As the two chief volunteer officers of The Arc Baltimore, we share the concern, indeed the outrage, over the news that the Developmental Disabilities Administration (DDA), reverted unspent funds to the state general fund. (“Maryland disabilities agency leaves $38M unspent,” Nov. 9). As an advocacy organization, we represent families on waiting lists who desperately need community services and we seek to keep those needs in the forefront of the state administration’s and legislature’s priorities. At the same time, as a service providing agency, we have struggled to find and keep direct support staff who earn meager wages as the result of years of stagnant and even reduced funding from DDA. On both counts, the news that budgeted funds went unspent is deeply troubling.
There is, however, a bright light amidst this disturbing news — [Department of Health and Mental Hygiene] Secretary Joshua Sharfstein, along with Deputy Secretary Thomas Kim and DDA Director Frank Kirkland, have taken responsibility for this oversight and are pledged to making things right for the families and the providers. This is especially heartening in that the mistakes occurred before any of their tenures at DHMH yet they have already instituted some of the changes needed to avoid future missteps. We urge them to restore these funds to the current and subsequent years’ state budget.
The Arc also worked closely with a diverse coalition aimed at securing the alcohol tax increase that went into effect this past July 1, a portion of which was earmarked for those on the waiting lists. Lest anyone conclude that these recent developments would have mitigated the need for that tax increase, the reality is that the earmarked funds (while certainly a good thing) will only take care of some of the most critical needs. The alcohol tax increase also provides no funds that underfunded providers could use to improve direct support staff wages. The need for all of these funds, and then some, remains paramount.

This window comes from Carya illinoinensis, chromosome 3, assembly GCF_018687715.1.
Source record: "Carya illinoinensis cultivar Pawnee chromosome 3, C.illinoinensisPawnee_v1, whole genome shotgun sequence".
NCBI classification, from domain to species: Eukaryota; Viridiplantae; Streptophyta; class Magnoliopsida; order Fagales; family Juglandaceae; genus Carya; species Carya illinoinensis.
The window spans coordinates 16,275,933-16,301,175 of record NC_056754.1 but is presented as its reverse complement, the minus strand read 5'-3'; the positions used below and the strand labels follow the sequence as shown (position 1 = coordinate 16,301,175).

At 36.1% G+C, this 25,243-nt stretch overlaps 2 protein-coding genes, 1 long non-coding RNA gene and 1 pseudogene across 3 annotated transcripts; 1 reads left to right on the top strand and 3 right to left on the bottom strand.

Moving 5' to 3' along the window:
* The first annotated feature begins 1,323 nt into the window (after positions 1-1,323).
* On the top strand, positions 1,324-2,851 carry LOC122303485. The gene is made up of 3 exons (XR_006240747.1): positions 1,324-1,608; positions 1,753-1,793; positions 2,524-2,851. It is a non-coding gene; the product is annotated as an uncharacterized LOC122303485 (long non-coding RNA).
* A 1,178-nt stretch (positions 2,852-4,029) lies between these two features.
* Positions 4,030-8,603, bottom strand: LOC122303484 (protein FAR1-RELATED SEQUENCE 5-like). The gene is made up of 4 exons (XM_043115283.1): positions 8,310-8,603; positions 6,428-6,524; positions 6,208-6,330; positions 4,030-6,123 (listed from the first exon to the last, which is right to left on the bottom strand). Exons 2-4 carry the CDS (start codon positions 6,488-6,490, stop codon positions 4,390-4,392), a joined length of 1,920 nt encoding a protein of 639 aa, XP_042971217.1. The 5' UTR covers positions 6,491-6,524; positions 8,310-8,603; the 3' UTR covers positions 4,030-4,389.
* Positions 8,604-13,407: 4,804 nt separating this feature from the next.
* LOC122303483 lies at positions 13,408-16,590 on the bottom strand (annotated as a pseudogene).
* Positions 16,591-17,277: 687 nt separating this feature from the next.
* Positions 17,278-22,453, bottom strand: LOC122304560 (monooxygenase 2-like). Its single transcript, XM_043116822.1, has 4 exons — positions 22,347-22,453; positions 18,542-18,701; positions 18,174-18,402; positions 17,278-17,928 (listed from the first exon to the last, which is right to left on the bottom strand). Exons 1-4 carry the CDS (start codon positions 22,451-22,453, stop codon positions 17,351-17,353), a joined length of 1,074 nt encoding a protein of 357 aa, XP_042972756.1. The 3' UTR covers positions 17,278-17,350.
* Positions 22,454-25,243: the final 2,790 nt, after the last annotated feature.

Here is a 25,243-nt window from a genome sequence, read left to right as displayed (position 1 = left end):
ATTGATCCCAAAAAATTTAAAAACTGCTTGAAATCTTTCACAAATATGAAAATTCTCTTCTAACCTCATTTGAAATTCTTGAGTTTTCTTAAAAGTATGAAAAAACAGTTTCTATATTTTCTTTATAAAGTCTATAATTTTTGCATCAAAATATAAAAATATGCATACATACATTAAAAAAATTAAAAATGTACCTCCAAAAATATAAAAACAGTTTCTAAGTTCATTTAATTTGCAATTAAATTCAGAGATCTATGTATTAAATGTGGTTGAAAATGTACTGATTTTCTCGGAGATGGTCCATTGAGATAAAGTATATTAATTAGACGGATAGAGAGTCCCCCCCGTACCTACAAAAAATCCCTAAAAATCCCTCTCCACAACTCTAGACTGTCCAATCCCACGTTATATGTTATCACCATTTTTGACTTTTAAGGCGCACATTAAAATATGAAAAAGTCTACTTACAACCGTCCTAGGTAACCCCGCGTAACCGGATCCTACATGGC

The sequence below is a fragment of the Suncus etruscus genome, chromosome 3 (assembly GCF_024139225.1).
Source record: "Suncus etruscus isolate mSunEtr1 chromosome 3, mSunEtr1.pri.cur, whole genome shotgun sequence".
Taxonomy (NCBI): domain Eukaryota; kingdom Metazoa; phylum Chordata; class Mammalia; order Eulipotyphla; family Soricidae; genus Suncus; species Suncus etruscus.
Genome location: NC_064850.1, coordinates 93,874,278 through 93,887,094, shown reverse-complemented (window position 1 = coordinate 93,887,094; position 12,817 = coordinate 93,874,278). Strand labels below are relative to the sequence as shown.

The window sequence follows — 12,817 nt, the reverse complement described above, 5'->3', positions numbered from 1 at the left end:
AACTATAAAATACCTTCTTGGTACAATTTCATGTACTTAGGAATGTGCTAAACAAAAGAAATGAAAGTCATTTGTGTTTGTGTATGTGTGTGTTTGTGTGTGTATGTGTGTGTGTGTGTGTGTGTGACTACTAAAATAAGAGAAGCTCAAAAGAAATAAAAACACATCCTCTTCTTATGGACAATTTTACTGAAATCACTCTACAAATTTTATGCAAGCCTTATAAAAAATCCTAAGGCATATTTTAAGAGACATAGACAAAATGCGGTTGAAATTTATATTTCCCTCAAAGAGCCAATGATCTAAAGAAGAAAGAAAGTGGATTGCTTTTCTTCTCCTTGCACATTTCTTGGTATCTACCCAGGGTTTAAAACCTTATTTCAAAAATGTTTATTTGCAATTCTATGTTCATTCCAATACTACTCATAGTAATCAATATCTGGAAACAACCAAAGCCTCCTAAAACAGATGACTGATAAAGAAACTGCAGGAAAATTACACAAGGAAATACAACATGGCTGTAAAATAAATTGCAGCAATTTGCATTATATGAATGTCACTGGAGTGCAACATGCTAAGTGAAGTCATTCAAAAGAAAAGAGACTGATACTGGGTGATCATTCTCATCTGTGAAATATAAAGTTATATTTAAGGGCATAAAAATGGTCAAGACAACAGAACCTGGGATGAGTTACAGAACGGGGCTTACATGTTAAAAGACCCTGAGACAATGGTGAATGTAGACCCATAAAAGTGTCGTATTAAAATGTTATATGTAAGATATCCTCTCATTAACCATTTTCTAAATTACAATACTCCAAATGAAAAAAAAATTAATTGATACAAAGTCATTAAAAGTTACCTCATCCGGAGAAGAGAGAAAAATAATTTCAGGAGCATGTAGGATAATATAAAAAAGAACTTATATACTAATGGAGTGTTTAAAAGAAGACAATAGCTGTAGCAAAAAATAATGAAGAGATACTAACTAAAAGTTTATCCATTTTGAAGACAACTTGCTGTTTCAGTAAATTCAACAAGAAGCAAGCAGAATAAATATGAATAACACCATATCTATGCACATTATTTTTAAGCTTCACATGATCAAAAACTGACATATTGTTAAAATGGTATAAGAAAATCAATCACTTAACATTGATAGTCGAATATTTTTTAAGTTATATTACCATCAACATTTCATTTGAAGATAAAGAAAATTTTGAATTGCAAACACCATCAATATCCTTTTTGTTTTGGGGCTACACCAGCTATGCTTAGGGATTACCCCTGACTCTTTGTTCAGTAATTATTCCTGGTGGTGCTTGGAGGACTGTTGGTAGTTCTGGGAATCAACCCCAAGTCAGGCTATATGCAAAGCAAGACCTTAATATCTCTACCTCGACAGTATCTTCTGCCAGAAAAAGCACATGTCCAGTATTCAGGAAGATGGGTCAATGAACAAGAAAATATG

James A. List, Esq.
Carla Murphy, Esq.
President and vice president, volunteer Board of Directors of The Arc Baltimore
Despite protests to the contrary from the O’Malley administration, it has been clear for the past few years that the administration’s programs, policies and proposed legislation constitute an assault on rural economies and property rights. Whether the War on Rural Maryland is intentional or not is beside the point. (“Editorial: Stop the war talk,” Nov. 4) The fact remains that implementation of the administration’s policies and legislative proposals, from the proposed septic system ban to higher tolls, taxes and fees will strip rural Maryland of any real opportunity to create jobs and boost its economy.
The O’Malley administration denies that there is a war on rural Maryland by touting the millions of state dollars spent on rural education, school construction, health care, etc. Of course, the state has not completely abandoned rural Maryland. Constitutionally, it cannot. Nevertheless, it is clear that state funding for rural Maryland is just about last on the administration’s list.